Missouri soils now drier than start of 2023 planting season.



Linda Geist

TROY, Mo. – Soils are much, much drier now than they were at the start of last year’s planting season, says University of Missouri Extension climatologist Zachary Leasor.

Despite gains in December and January, soil moisture sits below average for most of the state, Leasor says. Soil moisture plays an important role in the upper part of the soil but is even more important in the root zone.

“Compared to last year, soils are much drier this spring, and this leaves us vulnerable to rapid agricultural drought impacts if we don’t see above-normal precipitation over the next month,” says Leasor.

A map from the NASA Short-term Prediction Research and Transition Center gives the one-year difference in soil moisture from March 2023 to March 2024. It shows that almost all Missouri soils are seeing a major moisture deficit, even worse than at the start of 2023.

 “The one-year change really sticks out to me given that, anecdotally, a lot of farmers felt that 2023’s drought came on so fast because we never fully recovered from 2022. With even drier conditions this spring, this is a major concern,” says Leasor.

Also, scattered, inconsistent precipitation means that one part of a farm could experience a greater lack of moisture than another part.

Knowing this, farmers may want to change their strategy as planting season nears, says MU Extension agricultural engineer Charles Ellis. Changes might help to prevent poor emergence and patchy germination.

Light spring tillage can prepare the seedbed in fall-tilled fields that became crusty or rough due to lack of precipitation, says Ellis. He recommends shallow tilling as close as possible to planting date to preserve soil moisture. Moisture loss from a light tillage pass can be recovered from a single rainfall.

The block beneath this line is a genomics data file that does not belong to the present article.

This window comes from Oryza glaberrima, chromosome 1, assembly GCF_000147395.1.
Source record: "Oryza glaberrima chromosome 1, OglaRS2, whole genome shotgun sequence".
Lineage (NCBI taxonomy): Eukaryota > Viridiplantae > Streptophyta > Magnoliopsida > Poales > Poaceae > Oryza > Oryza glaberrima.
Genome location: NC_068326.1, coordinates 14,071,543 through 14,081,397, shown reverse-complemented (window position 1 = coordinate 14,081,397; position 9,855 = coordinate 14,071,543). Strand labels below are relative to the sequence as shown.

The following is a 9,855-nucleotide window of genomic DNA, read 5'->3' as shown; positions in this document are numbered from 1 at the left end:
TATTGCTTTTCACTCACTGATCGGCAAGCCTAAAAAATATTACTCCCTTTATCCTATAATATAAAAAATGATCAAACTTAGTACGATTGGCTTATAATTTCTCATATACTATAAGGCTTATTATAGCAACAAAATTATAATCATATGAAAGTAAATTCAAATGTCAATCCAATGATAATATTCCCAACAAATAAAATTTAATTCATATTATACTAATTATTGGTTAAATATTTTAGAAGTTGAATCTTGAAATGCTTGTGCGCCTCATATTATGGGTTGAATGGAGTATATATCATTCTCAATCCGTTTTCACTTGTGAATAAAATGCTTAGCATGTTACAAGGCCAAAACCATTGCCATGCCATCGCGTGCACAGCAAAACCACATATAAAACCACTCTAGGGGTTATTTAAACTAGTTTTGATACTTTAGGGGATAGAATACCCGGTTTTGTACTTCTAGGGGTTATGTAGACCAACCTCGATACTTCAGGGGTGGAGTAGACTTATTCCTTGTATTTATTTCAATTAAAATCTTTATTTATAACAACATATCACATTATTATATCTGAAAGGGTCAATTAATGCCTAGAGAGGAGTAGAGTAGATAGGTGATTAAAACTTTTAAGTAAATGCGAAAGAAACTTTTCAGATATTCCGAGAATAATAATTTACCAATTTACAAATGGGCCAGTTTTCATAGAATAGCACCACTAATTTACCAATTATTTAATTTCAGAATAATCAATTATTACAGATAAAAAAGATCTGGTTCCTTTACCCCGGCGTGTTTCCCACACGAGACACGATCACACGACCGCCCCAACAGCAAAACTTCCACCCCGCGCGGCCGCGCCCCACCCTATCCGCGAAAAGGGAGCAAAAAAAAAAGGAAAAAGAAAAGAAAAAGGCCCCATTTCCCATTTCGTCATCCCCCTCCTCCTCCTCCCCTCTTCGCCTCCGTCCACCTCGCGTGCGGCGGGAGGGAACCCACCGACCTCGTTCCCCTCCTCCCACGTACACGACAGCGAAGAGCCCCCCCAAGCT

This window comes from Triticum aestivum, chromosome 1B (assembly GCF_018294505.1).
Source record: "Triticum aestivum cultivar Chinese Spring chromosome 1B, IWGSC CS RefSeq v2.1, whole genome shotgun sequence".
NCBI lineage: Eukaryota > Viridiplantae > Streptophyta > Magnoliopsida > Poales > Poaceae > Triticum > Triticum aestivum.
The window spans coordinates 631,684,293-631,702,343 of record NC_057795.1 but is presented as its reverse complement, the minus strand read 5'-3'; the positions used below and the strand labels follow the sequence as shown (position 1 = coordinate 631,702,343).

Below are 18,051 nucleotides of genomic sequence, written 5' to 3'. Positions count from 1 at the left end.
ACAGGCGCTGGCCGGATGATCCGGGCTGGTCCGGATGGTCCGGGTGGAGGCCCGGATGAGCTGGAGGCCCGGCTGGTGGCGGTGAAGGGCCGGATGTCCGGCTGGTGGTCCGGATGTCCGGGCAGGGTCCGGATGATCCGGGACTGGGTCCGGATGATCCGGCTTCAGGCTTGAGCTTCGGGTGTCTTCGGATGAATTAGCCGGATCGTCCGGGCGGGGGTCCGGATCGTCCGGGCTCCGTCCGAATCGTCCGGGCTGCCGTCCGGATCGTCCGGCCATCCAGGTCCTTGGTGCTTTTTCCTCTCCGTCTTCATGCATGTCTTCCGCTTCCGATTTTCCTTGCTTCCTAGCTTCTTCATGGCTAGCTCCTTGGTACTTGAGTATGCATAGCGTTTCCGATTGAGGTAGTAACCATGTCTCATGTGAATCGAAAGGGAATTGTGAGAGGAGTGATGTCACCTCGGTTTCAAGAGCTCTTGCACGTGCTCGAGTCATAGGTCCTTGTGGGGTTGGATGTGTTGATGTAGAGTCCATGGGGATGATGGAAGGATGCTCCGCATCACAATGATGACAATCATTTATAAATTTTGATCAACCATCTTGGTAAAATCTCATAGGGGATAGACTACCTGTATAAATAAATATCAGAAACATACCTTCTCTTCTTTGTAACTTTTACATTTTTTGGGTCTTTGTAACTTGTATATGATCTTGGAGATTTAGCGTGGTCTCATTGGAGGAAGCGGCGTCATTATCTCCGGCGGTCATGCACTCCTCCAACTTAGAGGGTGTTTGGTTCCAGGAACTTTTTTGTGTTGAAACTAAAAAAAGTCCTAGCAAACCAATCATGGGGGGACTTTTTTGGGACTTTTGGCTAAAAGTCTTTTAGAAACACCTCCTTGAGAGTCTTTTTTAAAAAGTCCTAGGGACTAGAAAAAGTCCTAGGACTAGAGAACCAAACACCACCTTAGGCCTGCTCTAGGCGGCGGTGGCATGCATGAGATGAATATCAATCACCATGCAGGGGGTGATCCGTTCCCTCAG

For corn, wait until the soil warms to near 50 degrees before planting to encourage uniform seed germination and good stands that result in higher yields and better quality, he says. For producers with experience with no-till, consider no-till this year to minimize moisture loss from tillage and provide a mulching effect on the soil during the grow season.

Also, consider early termination of cover crops this year, says Ellis, a longtime member of the Midwest Cover Crops Council. Warmer temperatures have caused cereal rye and other cover crops to break dormancy earlier than usual. This new growth will pull water from the soil. During early April, a cover crop like cereal rye can use up to 0.8 inches of water per week, says Ellis.

Terminated cover crop residues can preserve moisture and act to insulate the soil. Cover crop residue also prevents rainwater from hitting the soil so hard and allows the water to gently move to the soil to reduce crusting. It also serves as a barrier to reduce evaporation.

Likewise, pay special attention to weed control this year, as weeds will compete for soil moisture.

Ellis recommends MU Extension’s “Evaluation of Herbicide Programs for the Termination of Cover Crop Species in the Spring” publication at http://muext.us/CoverCropTermination.

Make application when the cover crop is actively growing during sunny days.

 As always, practice good stewardship of the soil, says Ellis.

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